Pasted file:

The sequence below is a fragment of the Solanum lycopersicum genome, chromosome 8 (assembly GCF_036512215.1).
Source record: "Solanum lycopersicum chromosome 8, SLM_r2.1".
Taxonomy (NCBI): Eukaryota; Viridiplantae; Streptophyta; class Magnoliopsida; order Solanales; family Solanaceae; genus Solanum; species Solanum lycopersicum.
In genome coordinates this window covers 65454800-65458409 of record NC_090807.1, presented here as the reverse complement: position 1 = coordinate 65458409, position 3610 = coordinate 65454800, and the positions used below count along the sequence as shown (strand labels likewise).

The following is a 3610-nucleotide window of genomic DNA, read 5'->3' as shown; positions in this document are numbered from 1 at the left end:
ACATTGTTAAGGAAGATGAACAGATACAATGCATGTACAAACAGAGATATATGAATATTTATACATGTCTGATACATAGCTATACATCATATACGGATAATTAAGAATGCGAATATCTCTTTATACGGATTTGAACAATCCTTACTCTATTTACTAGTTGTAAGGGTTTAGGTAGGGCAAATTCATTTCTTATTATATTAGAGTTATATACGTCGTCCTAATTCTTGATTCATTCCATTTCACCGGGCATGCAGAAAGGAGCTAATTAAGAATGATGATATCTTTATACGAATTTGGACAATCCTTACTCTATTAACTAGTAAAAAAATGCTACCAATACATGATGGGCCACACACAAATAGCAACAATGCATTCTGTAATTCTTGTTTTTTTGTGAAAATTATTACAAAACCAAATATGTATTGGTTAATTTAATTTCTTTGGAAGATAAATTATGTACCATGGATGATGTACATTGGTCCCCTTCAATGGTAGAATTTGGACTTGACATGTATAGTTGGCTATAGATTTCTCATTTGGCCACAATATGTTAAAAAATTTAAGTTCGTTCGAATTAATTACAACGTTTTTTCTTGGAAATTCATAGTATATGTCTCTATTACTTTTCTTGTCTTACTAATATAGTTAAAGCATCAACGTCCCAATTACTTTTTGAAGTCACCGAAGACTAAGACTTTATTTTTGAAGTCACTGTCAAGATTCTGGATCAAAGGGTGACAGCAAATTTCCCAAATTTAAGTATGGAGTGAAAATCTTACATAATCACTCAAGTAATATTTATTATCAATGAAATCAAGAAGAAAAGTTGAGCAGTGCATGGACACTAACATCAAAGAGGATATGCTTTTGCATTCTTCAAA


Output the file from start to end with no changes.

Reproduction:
The sequence below is a fragment of the Solanum lycopersicum genome, chromosome 8 (assembly GCF_036512215.1).
Source record: "Solanum lycopersicum chromosome 8, SLM_r2.1".
Taxonomy (NCBI): Eukaryota; Viridiplantae; Streptophyta; class Magnoliopsida; order Solanales; family Solanaceae; genus Solanum; species Solanum lycopersicum.
In genome coordinates this window covers 65454800-65458409 of record NC_090807.1, presented here as the reverse complement: position 1 = coordinate 65458409, position 3610 = coordinate 65454800, and the positions used below count along the sequence as shown (strand labels likewise).

The following is a 3610-nucleotide window of genomic DNA, read 5'->3' as shown; positions in this document are numbered from 1 at the left end:
ACATTGTTAAGGAAGATGAACAGATACAATGCATGTACAAACAGAGATATATGAATATTTATACATGTCTGATACATAGCTATACATCATATACGGATAATTAAGAATGCGAATATCTCTTTATACGGATTTGAACAATCCTTACTCTATTTACTAGTTGTAAGGGTTTAGGTAGGGCAAATTCATTTCTTATTATATTAGAGTTATATACGTCGTCCTAATTCTTGATTCATTCCATTTCACCGGGCATGCAGAAAGGAGCTAATTAAGAATGATGATATCTTTATACGAATTTGGACAATCCTTACTCTATTAACTAGTAAAAAAATGCTACCAATACATGATGGGCCACACACAAATAGCAACAATGCATTCTGTAATTCTTGTTTTTTTGTGAAAATTATTACAAAACCAAATATGTATTGGTTAATTTAATTTCTTTGGAAGATAAATTATGTACCATGGATGATGTACATTGGTCCCCTTCAATGGTAGAATTTGGACTTGACATGTATAGTTGGCTATAGATTTCTCATTTGGCCACAATATGTTAAAAAATTTAAGTTCGTTCGAATTAATTACAACGTTTTTTCTTGGAAATTCATAGTATATGTCTCTATTACTTTTCTTGTCTTACTAATATAGTTAAAGCATCAACGTCCCAATTACTTTTTGAAGTCACCGAAGACTAAGACTTTATTTTTGAAGTCACTGTCAAGATTCTGGATCAAAGGGTGACAGCAAATTTCCCAAATTTAAGTATGGAGTGAAAATCTTACATAATCACTCAAGTAATATTTATTATCAATGAAATCAAGAAGAAAAGTTGAGCAGTGCATGGACACTAACATCAAAGAGGATATGCTTTTGCATTCTTCAAA